Anyway, I'm no culinary expert, so you may be right drink. It wouldn't shock me if an Italian/Spanish bread got into an Italian movie shot in Spain. Cheesy

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« Reply #79 on: July 18, 2012, 04:33:12 PM »

the reason I noticed this: I used to go to summer camp with this cook who was from Morocco. On the table where her own family ate, she made these special traditional Moroccan loaves of bread for her own family. To this day, it's the only time I'd seen that bread... until I noticed it in GBU. That's why I realized this. I'm sure they just used the loaves of bread they had in Spain and didn't think of having American-style loaves. Clint, Eli, or Lee should have alerted them to this  Wink

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« Reply #80 on: July 18, 2012, 08:35:14 PM »

the reason I noticed this: I used to go to summer camp with this cook who was from Morocco. On the table where her own family ate, she made these special traditional Moroccan loaves of bread for her own family. To this day, it's the only time I'd seen that bread... until I noticed it in GBU. That's why I realized this. I'm sure they just used the loaves of bread they had in Spain and didn't think of having American-style loaves. Clint, Eli, or Lee should have alerted them to this  Wink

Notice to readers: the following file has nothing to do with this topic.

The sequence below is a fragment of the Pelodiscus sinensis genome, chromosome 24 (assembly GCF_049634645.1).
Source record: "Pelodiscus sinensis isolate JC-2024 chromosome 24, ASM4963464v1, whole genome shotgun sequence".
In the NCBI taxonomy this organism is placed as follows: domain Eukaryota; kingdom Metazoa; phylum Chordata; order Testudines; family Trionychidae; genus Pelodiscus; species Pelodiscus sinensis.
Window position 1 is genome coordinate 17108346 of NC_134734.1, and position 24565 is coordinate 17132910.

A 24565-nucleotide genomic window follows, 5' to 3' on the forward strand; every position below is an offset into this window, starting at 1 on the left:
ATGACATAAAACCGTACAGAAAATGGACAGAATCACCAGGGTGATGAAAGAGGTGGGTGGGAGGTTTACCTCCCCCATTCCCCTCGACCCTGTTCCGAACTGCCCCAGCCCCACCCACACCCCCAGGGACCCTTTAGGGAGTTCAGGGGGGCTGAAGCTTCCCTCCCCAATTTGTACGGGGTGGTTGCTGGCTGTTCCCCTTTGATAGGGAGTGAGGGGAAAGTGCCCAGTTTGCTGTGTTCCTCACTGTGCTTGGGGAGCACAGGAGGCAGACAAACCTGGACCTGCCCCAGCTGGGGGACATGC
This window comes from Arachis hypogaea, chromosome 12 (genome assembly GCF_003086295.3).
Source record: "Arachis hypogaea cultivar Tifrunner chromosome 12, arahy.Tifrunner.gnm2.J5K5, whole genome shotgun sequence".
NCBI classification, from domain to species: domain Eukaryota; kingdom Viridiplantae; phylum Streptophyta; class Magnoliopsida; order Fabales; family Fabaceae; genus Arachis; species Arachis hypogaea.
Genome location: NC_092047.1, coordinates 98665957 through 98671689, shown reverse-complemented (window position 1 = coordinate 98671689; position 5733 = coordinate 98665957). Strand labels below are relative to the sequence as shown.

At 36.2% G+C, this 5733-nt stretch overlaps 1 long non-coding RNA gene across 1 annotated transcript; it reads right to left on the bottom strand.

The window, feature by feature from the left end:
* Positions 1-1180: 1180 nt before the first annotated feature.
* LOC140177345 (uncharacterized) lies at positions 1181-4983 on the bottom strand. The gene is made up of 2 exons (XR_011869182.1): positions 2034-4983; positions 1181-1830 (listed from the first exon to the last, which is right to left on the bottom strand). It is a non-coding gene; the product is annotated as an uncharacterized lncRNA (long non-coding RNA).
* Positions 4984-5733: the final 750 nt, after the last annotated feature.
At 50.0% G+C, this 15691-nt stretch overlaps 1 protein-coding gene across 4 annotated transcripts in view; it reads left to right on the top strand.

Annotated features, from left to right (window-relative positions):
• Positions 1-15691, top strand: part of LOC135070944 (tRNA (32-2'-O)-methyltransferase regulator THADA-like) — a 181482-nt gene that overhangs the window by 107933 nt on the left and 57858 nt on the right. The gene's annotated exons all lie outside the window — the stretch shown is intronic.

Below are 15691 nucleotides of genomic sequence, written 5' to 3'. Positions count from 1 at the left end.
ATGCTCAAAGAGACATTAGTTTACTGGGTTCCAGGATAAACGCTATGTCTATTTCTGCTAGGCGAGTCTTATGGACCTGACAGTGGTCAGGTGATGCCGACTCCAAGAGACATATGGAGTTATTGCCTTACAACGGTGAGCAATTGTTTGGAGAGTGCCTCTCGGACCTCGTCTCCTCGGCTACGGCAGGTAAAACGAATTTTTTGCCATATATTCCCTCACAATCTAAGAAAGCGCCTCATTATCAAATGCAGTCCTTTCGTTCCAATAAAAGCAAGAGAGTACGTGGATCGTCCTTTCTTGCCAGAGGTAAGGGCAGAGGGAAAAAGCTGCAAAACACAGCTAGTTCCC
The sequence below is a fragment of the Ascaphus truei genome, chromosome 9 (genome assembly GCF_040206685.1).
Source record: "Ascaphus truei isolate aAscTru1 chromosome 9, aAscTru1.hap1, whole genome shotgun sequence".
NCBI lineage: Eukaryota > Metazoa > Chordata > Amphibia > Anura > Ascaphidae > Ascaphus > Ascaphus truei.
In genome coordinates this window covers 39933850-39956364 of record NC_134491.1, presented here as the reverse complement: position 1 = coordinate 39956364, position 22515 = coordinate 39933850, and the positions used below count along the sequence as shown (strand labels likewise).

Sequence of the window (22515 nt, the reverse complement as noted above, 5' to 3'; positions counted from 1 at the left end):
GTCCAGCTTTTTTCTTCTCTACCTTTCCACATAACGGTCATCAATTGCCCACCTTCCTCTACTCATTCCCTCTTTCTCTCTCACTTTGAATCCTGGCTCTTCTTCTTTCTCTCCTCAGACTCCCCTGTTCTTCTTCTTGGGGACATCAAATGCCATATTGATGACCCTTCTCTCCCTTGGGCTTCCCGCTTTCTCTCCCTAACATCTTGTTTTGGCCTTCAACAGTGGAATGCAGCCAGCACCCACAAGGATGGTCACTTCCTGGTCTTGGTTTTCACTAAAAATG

BS I think in 1865 that was pretty close to what "home made" bread looked like.

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« Reply #81 on: July 19, 2012, 12:57:26 AM »

BS I think in 1865 that was pretty close to what "home made" bread looked like.

All I know is what bread looks like in 2012: in America it is rectangle/oval loaves, and in Mediterannean regions I believe it looks just like the bread in GBU. I have absolutely no clue what American bread looked like in Texas during the Civil War; you're the historian here  Wink

So you're saying that it may well have looked like that in 1860's Texas, and I have no argument with that.  But my only question is this:  are saying that A) the bread in 1860's Texas was  specifically made in that round/flat shape? Or are you just saying that B) the pans in 1860's Texas were shaped just like they are in America today, with ovals/rectangles; however, if a woman was making home-made bread and didn't have a pan, she'd just plop the bread into the oven without any special shape, and it may well come out round and flat similar to the Mediterranean shape?